Saturday, March 29, 2008
I found the basic premise of the book to be a little beaten over my head numerous times. However, I did enjoy the many stories, case studies, and anecdotes of how these new economics impact our lives and the companies we patronize.
If you liked Freakonomics, this may be a book you well enjoy. Anyone who is interested in the future of business and culture and how it is impacted by our technological advances should definitely read this book.
Friday, March 28, 2008
Tuesday, March 25, 2008
Over the course of the day, in a series of deft interventions, witty misunderstandings and brilliant repartee, Miss Pettigrew is revealed as a lifesaver. A delightful, intelligent and naughty novel which reminds us that it is never too late to live.
The novel was a bestseller when it was released in 1938, but I can imagine how some would have considered it quite scandalous. Miss Pettigrew is a middle-aged governess and the daughter of a curate who comes in contact with Miss LaFosse, whom I'll describe as a woman of "riotous living". Each woman has an impact on the other that will change them forever.
The book is a bit naughty, but is also a pure delight. The recent edition released by Persephone Classics includes the original typeset and illustrations which I found perfectly charming. The book is fast-paced and reads like a play, with a lot of dialog. I was hoping that the movie would stay true to the book, but it appears from the trailer that it does take quite a few liberties. Nevertheless, I'm excited to see it.
Saturday, March 22, 2008
After reading the rave reviews of others, I've decided to join Carl's Once Upon a Time book challenge. There are four different levels in which to participate in this challenge, but because I know myself, I'm going to opt for the easiest (ahem, wimpiest) one. Basically, I only have to read one qualifying book in the Fantasy, Folklore, Fairy Tale, and Mythology genres between now and June 20th. Just one. If I happen to read, say 5, then I get to the next level.
There are lots of books I want to read that qualify though! I'm surprised at the number of series that I'm part way through. Participating in the challenge will give me a good excuse to get back to them.
Queen of Camelot
The Princess Bride
Harry Potter & The Order of the Phoenix (5th in the series)
To Say Nothing of the Dog
The Subtle Knife (2nd in the series)
Lirael (2nd in the series)
Something Rotten (4th in the series)
The Big Over Easy
Enna Burning (2nd in the series)
The Magic Circle
Wednesday, March 19, 2008
I wish Maisie were a real person because I would love to be her friend! I find her a fascinating character (the feminist in me is always a sucker for the independent woman) but I don't think there is a lot of me that resembles her. I definitely wish I understood people the way she does. I probably resemble Priscilla much more (without the drinking problem)!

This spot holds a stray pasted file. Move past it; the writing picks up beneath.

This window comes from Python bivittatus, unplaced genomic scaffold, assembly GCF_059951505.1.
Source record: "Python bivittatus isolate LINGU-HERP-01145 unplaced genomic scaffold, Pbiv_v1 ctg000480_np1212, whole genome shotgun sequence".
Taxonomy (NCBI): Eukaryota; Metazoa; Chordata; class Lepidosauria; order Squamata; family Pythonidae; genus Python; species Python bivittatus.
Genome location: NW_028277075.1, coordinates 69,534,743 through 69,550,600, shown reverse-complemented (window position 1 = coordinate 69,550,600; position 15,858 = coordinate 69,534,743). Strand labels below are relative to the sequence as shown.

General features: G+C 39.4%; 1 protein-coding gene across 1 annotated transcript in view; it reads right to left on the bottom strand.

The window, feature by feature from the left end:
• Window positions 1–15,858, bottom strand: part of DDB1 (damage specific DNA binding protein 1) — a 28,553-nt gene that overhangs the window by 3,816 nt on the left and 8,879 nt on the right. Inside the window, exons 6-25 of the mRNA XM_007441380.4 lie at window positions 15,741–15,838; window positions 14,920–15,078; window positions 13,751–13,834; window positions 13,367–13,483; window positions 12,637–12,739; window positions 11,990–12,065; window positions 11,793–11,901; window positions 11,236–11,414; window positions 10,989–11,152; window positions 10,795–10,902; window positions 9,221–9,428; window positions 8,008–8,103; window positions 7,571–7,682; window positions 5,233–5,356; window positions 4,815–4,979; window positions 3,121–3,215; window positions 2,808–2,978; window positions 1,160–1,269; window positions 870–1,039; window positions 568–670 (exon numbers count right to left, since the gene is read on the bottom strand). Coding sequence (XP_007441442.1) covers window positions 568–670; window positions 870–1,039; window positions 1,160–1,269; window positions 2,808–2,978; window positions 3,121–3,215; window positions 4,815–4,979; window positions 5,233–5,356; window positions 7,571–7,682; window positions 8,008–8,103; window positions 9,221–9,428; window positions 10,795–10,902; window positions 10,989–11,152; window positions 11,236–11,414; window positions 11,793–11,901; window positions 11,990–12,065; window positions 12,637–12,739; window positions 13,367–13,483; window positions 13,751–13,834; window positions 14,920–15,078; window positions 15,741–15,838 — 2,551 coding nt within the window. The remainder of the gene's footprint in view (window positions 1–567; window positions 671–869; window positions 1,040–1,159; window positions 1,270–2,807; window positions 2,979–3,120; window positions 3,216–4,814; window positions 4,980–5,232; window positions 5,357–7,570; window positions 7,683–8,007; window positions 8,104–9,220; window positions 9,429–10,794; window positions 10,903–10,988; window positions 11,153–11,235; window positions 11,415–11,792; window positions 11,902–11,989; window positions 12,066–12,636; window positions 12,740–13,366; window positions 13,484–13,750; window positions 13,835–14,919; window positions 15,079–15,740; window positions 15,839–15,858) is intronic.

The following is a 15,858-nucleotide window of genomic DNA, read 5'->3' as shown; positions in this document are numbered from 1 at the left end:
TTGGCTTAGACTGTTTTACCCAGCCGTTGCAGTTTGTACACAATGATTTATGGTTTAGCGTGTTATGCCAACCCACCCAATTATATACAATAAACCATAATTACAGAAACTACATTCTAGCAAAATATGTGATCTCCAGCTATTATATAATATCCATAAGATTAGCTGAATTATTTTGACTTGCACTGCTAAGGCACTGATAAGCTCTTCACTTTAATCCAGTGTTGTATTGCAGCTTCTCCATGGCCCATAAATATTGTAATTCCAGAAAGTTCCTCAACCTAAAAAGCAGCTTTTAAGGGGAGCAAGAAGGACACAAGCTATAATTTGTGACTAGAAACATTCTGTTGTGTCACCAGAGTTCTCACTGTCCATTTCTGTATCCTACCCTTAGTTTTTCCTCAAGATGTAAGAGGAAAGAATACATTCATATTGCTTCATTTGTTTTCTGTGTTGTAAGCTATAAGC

Ah well, I highly recommend this series if you haven't picked it up before. The psychology side makes them a little different from your standard mystery fare. I actually think I'm liking each book Winspear produces better than the last.
Tuesday, March 18, 2008
Monday, March 17, 2008
Tuesday, March 11, 2008
Read six novellas (defined as books between 100 and 250 pages for the purposes of the challenge) between April 2008 and September 2008.
Check out more about The Novella Challenge here.
1. The Scarlet Letter
2. The Boy in the Striped Pajamas
3. The Old Man and the Sea
4. The Uncommon Reader
5. A Walk to Remember
6. Cannery Row
Sunday, March 9, 2008
And with that, I will leave you to go and get it for yourself, so I don't totally ruin it. Just know that the book is wonderfully-written, the setting is fascinating, and it has a nice dose of romance.
I highly recommend it.
Saturday, March 8, 2008
This is the first of a trilogy of books about Gemma Doyle, a sixteen year old. Her mother is murdered in India, and she has been sent to finishing school in England. The circumstances surrounding her mother's death leads her to a series of discoveries, most important of which is her supernatural powers to move into other realms. There are friends, teachers, and love interests involved--and it's pretty racy for YA.
Usually if I read one book of a series I have to finish. But, I won't this time. The first book has to wow me, and this one just didn't.
Thursday, March 6, 2008
"Both reading and a love of reading are learned behaviors that should be taught at home and in schools. Like many of you in this room, I've spent my life in the company of good books, because my mother taught me to love them, and my teachers taught me to read them, and my library let me take them home free. Those early experiences had a profound impact on my life, and on my career as a public school teacher and librarian, and on my present work in the U.S. and around the world."--First Lady Laura Bush, speaking yesterday at the AAP annual meeting in New York City.
Monday, March 3, 2008
However, Julie over at BestBooks got me interested in this one, enough to buy it with my B&N birthday money. It was a short novel, made up of various essays about different members of the Palmer family through different generations. I liked how the novel dealt with real issues like bipolar disorder, divorce, and children who stray from their faith. I also enjoyed Hallstrom's sparse prose that often cut quickly to the heart of the matter and left room open for reflection.
The last chapter wasn't my favorite. It seemed like the author was trying to tie the messiness up as best she could. I wish she wouldn't have because that wasn't really the point of the rest of the novel. Life is messy and how we work through it together as families is the true test of our eternal relationships.